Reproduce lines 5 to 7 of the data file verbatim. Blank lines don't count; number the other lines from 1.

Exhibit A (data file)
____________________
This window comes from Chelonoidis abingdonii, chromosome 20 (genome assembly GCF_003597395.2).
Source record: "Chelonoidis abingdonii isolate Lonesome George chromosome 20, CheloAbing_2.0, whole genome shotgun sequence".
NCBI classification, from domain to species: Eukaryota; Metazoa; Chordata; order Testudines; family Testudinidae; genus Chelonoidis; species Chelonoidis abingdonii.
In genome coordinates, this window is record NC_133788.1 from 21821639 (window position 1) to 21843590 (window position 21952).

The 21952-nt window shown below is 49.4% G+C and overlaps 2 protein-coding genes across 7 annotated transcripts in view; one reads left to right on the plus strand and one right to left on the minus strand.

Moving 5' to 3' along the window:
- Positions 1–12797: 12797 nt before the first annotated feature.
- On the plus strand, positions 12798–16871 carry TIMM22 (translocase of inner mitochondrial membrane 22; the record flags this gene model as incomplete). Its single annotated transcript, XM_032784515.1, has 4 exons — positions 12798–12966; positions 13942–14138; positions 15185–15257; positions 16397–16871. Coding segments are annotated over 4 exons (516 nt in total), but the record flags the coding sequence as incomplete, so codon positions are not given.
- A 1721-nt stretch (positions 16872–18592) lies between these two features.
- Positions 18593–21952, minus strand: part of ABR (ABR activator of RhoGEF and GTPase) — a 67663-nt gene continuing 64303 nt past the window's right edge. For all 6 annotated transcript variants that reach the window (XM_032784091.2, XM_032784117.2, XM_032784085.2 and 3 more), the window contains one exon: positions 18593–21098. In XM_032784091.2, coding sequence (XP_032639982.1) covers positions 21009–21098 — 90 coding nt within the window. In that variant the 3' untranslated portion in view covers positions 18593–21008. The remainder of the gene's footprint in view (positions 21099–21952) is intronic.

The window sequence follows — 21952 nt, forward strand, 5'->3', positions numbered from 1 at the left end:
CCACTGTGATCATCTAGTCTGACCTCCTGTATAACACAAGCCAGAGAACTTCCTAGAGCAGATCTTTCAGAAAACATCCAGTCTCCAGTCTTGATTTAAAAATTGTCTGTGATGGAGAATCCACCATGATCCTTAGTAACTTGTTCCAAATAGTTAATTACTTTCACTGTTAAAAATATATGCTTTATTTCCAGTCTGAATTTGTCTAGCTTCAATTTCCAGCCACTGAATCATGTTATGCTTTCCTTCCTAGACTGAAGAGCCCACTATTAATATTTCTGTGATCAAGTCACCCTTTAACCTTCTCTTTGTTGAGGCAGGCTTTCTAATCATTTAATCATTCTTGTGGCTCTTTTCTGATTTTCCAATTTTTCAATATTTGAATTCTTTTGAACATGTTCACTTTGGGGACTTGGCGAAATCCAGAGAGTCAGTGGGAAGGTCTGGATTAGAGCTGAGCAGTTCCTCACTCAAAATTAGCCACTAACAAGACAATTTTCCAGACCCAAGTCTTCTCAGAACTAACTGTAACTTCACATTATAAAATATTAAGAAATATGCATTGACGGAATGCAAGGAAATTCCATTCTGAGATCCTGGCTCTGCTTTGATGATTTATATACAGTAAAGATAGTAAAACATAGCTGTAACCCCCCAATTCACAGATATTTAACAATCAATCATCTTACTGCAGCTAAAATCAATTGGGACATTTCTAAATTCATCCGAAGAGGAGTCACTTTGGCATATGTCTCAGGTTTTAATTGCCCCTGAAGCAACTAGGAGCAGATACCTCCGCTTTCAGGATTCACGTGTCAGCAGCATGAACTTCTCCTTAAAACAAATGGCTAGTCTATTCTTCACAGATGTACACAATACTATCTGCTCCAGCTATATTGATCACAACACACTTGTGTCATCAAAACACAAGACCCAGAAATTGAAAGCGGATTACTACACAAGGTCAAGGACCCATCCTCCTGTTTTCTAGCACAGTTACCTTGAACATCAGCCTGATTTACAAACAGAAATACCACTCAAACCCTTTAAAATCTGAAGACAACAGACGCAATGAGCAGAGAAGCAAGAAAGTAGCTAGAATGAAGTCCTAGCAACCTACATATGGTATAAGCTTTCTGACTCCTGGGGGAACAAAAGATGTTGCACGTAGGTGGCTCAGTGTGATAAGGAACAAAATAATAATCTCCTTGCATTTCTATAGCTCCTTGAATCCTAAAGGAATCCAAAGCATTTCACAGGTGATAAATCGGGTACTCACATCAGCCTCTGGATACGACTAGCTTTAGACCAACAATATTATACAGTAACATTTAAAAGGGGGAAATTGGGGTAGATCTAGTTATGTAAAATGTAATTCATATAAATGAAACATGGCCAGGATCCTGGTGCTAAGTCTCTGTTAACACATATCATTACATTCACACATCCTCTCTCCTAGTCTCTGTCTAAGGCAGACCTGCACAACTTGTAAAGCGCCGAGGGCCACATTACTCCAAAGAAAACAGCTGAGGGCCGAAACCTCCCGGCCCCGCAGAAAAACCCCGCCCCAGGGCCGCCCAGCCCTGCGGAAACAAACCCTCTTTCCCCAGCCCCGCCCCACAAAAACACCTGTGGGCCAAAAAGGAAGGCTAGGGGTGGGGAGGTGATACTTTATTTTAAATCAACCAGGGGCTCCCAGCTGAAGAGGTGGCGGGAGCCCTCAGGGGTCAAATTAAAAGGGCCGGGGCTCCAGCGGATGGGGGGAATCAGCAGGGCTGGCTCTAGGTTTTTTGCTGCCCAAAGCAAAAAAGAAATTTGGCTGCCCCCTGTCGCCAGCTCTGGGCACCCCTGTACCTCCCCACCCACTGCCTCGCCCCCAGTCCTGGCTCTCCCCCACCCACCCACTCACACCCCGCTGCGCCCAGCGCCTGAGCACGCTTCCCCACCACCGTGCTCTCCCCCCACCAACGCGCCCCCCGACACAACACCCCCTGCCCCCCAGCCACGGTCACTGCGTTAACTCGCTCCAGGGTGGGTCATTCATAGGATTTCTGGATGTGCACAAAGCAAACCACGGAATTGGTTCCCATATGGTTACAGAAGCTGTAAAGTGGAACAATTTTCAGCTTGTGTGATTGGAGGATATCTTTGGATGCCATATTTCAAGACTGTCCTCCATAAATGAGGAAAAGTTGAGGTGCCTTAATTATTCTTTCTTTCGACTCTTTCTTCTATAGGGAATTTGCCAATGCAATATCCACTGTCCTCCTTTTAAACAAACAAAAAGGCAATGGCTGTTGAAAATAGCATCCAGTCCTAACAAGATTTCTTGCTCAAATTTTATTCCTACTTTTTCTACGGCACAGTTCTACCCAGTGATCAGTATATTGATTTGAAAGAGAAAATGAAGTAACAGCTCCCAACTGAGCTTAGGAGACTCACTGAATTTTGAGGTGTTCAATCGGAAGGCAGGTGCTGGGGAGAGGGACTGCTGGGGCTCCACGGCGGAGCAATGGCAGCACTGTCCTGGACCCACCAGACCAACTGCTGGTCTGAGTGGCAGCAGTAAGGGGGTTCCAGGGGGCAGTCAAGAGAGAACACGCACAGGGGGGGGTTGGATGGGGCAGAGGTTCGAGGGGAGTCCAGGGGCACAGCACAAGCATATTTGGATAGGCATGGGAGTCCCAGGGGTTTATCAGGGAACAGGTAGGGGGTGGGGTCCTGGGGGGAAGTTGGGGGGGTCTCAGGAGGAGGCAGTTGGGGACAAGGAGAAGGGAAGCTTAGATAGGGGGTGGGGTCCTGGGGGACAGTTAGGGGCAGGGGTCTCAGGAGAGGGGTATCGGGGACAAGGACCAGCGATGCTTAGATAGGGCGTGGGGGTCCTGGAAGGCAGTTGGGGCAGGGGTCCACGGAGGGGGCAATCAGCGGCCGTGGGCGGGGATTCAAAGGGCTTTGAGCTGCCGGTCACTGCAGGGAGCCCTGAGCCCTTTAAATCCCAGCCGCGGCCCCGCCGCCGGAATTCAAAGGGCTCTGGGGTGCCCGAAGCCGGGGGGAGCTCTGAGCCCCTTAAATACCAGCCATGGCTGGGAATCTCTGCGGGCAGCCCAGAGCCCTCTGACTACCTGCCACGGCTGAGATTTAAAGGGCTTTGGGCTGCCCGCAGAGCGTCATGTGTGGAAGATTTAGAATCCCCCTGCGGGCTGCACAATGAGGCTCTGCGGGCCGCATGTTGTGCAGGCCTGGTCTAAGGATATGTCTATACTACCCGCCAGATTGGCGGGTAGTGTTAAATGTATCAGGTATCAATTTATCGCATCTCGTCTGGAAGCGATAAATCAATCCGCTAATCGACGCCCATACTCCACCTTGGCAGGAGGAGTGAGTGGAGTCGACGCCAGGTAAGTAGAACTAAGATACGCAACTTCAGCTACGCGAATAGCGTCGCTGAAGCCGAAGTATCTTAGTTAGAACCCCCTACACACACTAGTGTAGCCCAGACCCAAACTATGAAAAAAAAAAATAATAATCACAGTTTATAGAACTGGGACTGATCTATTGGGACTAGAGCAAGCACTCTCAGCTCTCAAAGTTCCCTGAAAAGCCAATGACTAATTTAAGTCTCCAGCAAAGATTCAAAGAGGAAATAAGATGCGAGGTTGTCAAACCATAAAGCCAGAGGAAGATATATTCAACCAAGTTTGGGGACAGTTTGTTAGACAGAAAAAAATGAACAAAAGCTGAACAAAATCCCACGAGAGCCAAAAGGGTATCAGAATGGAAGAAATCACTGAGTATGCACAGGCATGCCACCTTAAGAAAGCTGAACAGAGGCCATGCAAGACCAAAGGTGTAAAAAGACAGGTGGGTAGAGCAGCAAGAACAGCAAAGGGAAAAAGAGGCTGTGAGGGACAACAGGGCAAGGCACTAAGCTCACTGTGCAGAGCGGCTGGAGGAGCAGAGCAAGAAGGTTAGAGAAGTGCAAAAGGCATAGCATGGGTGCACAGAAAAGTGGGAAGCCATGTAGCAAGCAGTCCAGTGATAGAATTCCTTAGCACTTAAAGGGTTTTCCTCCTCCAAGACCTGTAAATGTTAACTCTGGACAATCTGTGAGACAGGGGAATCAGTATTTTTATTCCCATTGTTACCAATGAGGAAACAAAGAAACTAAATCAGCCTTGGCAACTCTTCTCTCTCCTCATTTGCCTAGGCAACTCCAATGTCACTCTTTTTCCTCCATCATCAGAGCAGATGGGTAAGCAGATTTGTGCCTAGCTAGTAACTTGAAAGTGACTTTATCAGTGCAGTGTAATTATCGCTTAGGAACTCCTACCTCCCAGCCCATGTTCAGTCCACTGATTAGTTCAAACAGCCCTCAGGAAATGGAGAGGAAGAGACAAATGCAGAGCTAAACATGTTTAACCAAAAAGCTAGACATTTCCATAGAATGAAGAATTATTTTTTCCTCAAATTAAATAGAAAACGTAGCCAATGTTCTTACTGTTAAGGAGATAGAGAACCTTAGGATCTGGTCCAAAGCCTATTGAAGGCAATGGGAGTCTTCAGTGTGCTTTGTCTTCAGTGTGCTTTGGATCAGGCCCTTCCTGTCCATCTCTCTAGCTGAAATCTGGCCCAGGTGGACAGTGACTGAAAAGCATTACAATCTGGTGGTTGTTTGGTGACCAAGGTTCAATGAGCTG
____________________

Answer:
The 21952-nt window shown below is 49.4% G+C and overlaps 2 protein-coding genes across 7 annotated transcripts in view; one reads left to right on the plus strand and one right to left on the minus strand.

Moving 5' to 3' along the window:
- Positions 1–12797: 12797 nt before the first annotated feature.